Volume > Issue > The 'Hard Sayings' Line

The ‘Hard Sayings’ Line

EDITORIAL

As most readers of this magazine and virtually all visitors to our website know, since 2005 we have operated what we call the NOR Gear Shoppe, where various items bearing NOR-themed logos and designs can be purchased, such as T-shirts, hoodies, boxer shorts, baby bibs, bumper stickers, wall clocks, greeting cards, coffee mugs, beer steins, tote bags, etc. The Gear Shoppe is hosted by CafePress.com; the NOR’s profit margin is very slim for all products, never more than a few dollars per item. Nevertheless, we figured this would be a fun way for readers to express their appreciation for our apostolate, not so much by flooding us with greenbacks but by bearing on their person — or their cars or walls or kitchen table — a physical manifestation of their support of orthodox Catholicism as presented by the NOR.

We have, to date, been pleased by the response. We are humbled whenever anyone finds our magazine worthy of support. The most popular line in the Gear Shoppe is the one showing a couple at a barbecue with the slogan, “I’d Rather Be Roasting Heretics.” The briskest selling item is, naturally, the “Roasting Heretics” BBQ apron. (It makes a great gift, for those thinking ahead to Christmas.)

A distant second would be our classic NOR logo, found on the front cover of this magazine and in the upper left-hand corner of our website. Yes, you can now sport this striking symbol on, say, a golf shirt, while sipping your beverage of choice from a vessel bearing its image. There are three styles to choose from: encircled with a red background (“Logo Cerchio”), encircled with a gold background (“Logo Gold”), or without any border (“Logo Uno”). Also contesting for one of the top spots is the “Catholic Attitude” line, which bears the image of a crusader, one we’ve used for the past couple years on the cover of our direct-mail advertising packages and in display ads.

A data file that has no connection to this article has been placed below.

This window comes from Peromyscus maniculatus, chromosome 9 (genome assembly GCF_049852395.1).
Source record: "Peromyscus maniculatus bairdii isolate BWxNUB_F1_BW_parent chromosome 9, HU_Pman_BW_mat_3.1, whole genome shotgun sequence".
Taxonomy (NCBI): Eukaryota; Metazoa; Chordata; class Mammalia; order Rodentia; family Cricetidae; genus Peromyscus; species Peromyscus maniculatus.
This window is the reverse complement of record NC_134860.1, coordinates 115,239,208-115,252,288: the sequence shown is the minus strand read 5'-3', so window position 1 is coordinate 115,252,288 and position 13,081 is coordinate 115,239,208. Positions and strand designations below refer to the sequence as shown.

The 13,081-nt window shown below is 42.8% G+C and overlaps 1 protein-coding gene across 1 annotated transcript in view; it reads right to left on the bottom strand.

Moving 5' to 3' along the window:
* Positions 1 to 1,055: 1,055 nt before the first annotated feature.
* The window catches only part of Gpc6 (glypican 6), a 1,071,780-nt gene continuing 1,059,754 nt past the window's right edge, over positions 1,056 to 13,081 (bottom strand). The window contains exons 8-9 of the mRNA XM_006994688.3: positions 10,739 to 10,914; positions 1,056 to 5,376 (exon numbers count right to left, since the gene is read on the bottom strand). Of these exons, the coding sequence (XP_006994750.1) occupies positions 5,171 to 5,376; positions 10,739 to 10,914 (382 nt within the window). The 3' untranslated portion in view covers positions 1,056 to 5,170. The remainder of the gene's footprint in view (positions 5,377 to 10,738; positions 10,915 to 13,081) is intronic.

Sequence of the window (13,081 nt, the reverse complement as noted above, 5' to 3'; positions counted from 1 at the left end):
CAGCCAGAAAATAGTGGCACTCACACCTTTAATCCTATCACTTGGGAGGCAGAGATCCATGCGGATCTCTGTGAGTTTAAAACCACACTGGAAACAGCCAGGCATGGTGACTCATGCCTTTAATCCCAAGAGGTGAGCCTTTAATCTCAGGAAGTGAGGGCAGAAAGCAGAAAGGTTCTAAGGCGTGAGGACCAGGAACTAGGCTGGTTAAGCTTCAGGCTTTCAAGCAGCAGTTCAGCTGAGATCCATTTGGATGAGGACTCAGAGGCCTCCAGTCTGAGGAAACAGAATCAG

Recently we were contemplating the current state of our beloved Church and the unease many modern Catholics feel toward the hard line our Church takes, and has always taken, toward various matters, whether practical or theological. This unease often develops into a failure to submit to, much less embrace, some “difficult” teaching of the Church, usually in the area of sexual morality or social justice, repentance, obedience, rejection of earthly desires, etc. Individual Catholics’ unwillingness to submit to the Church’s hard teachings has led to a severe weakening of the faith in our time. And this weakening of the faith has had a detrimental impact on the world at large. As Fr. John Corapi explained in our interview in the July-August issue, Jesus gave us the Church to “hold the world in being,” and when the Church is faithful, this is what she has done. But when the faith of her individual members is weakened, the Church no longer has the corporate strength to hold the world up, and the world “sinks into Hell under the weight of its own iniquity,” as Fr. Corapi put it. We’ve each got to place some of the blame for the catastrophic state of the world on ourselves: “Just imagine if we had sixty or seventy million fervent, vibrant Catholics in this country. It would be a vastly different place,” Fr. Corapi said, “a better place.”

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